Kevin: Documentum is very committed to its customers and their success when deploying any Documentum ECM (Enterprise Content Management) solution. That said, we have heard more and more customers looking to move their users to web-based applications that allow for a closer to zero-footprint on the end-user workstation allowing for a lower TCO to each user’s application and system needs. In doing so, we are examining some unique new client-side application functionalities which will interface well with web-applications and still provide a rich integration to today’s most commonly used productivity applications. Similarly, on the server side of the equation we are working to introduce Linux support for our web-tier, which would allow for a lower TCO when deploying the servers that drive the web-based applications. I believe that Documentum is doing a great job of paralleling the trends that are emerging in enterprise application development and deployment.
Blue Fish: Can you tell us more about this new client-side application?
Kevin: Sorry, I need to keep some secrets in the bag for the next time we sit down together.
Blue Fish: What sort of feedback, if any, did you receive from your own internal development staff as they began to develop new applications using the new product?
Kevin: Our internal teams have been really pleased with the amount of ‘foundation’ that we have pre-built into WDK 5. In fact the Web Publisher, Documentum Administrator and Digital Asset Manager teams were overwhelmed at how efficient and focused this made their development effort. I was recently speaking with Arvindh Sabapathy, engineering manager for DA, and he was telling me that if they had to build all of these services, actions, controls and components themselves – and not as a development framework – he thinks that it would have taken them about 27 man months more time to deliver DA 5. So, you can see that we are not only working to ensure that our customers and partners are getting an ROI from using the product, but we are working to ensure that we are as well!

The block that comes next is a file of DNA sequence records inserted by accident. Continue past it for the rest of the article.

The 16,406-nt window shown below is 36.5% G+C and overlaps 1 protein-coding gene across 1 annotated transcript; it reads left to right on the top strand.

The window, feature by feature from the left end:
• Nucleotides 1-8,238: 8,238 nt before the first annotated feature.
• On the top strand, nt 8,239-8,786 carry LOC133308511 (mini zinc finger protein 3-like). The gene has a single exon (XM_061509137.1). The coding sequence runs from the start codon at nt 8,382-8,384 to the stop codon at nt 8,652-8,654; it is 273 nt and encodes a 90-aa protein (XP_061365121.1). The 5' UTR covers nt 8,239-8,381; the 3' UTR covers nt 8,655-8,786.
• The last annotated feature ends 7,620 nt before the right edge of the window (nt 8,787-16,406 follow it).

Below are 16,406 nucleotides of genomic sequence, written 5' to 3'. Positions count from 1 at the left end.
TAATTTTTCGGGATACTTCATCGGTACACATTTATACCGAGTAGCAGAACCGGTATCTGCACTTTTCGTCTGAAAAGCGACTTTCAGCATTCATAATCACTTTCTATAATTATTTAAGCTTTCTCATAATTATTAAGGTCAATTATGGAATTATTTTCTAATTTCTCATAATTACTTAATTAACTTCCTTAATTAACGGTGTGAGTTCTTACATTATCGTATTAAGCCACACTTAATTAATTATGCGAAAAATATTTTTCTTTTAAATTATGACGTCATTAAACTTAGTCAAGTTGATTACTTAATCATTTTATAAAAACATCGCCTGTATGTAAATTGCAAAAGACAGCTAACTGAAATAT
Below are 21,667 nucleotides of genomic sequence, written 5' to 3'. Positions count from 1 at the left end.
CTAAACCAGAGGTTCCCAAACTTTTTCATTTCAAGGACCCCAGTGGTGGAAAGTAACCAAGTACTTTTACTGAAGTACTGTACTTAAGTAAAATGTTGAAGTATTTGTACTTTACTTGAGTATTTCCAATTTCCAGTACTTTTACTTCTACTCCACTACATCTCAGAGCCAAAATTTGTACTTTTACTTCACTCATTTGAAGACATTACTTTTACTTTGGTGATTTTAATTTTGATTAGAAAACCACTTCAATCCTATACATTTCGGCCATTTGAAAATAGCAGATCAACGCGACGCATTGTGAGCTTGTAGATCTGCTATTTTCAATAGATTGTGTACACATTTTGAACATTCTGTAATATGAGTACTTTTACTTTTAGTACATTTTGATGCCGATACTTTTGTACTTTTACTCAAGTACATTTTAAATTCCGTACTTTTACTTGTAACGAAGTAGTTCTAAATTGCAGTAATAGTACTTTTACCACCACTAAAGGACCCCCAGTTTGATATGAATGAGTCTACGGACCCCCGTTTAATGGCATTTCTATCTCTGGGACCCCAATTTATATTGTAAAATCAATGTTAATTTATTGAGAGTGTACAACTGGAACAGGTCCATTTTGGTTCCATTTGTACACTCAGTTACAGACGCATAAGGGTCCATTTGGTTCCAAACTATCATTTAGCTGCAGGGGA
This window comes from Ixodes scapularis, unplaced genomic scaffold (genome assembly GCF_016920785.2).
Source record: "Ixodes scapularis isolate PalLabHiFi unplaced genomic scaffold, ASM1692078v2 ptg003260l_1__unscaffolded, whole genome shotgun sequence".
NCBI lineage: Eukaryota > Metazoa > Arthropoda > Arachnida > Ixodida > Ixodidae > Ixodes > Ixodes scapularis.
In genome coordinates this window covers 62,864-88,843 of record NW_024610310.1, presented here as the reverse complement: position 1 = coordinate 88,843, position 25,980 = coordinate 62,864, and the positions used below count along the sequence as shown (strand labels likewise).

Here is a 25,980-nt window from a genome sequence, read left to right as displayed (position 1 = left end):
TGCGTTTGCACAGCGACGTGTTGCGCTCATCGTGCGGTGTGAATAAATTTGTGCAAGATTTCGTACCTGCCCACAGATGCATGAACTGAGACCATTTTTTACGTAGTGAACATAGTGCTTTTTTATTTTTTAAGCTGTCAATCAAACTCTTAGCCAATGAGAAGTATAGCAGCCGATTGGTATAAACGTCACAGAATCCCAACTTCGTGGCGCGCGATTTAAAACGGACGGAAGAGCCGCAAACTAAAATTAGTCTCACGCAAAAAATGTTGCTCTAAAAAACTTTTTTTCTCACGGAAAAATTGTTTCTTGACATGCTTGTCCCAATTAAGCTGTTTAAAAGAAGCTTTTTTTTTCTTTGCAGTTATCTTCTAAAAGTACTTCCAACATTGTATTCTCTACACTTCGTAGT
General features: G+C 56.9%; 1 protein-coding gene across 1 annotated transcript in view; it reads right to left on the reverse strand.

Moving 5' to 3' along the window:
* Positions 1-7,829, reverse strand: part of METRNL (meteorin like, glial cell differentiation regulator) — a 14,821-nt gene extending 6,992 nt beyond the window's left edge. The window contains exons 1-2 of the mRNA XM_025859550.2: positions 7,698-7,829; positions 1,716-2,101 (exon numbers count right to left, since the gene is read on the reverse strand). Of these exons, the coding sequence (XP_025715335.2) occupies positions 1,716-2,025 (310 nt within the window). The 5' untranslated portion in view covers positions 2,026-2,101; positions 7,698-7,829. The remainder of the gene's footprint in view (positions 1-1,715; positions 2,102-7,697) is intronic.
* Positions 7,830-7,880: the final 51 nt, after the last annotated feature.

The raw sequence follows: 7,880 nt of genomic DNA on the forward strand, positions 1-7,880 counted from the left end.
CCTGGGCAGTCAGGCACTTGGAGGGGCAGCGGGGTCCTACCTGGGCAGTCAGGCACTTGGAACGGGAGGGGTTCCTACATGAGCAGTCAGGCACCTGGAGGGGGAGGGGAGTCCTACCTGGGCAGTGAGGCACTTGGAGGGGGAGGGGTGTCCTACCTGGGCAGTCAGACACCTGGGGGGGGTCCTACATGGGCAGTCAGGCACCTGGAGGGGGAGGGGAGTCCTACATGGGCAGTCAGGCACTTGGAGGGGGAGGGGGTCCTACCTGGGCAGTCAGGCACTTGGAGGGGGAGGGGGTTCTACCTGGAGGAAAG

Blue Fish: Can you share some further details on the WDK implementation architecture?
Kevin: The WDK model is really based on the concepts of forms and controllers. Forms are defined to present a view or respond to an action, with that said you can see how our action and component controllers dispatch to forms (components) to provide the necessary UI to complete a transaction. In addition to this, WDK 5 makes extensive use of the new Business Object Framework, that’s now a part of the DFC. A major part of the new BOF is the SessionManager, using this you can share an authenticated session across several applications that are running off of a common DFC instance. In other words, when any component class is being invoked directly by navigation or indirectly as the result of an action the component class calls its local service method which communicates with the session manager to perform the transaction under the correct user profile. This has alleviated a lot of the work that we had to do in the past to manage sessions creatively on the application server.
Blue Fish: What is the best way to login to the docbase in a proprietary fashion, but use the wdk model and view classes?
Blue Fish: Extending the existing Login component to pickup authentication credentials from the existing user’s session. This infers that you will have at least one authentication mechanism within the application. For example you could create your own Login component which pulls an encrypted (hopefully) userid and password cookie from the request that the user has made for a WDK component. My recommendation for better performance, however, would be to embed the WDK component library in your application so that you can set an HttpSession attribute to contain this data, rather than passing it back and forth for each request. This would immediately carve out the HttpRequest parsing, thin out each HTTP request by a few bytes and also ensure that existing authentications timeout; objects bound to HttpSession’s get destroyed whenever the application’s session timeout setting is reached, whereas with a cookie you must implement this behavior yourself.
Blue Fish: Are there versions of WDK where the source code to the components, controls and actions are available? Will there be? If not, will DCTM consider making the critical fields which are now private, at the very least protected so that they can be extended and used?
Kevin: As it stands today we are providing the component source for the webcomponent components. I am sure you’re next question is “what the heck’s the difference?” Let me offer an explanation: The components that we are including the source to and calling webcomponents are those which are generic in nature and will be surfaced in multiple applications (e.g. Login, Properties, etc.); those which fall under the webtop components title are those which are unique to the functionality of that application and will continue to be delivered in only a binary format to prevent compromise of our competitive advantage in the marketplace. However, since the majority of components are in the webcomponent library and developers have access to the JSPs for both sets of components, I feel that it’s pretty easy to understand what’s happening behind the scenes to make a component run.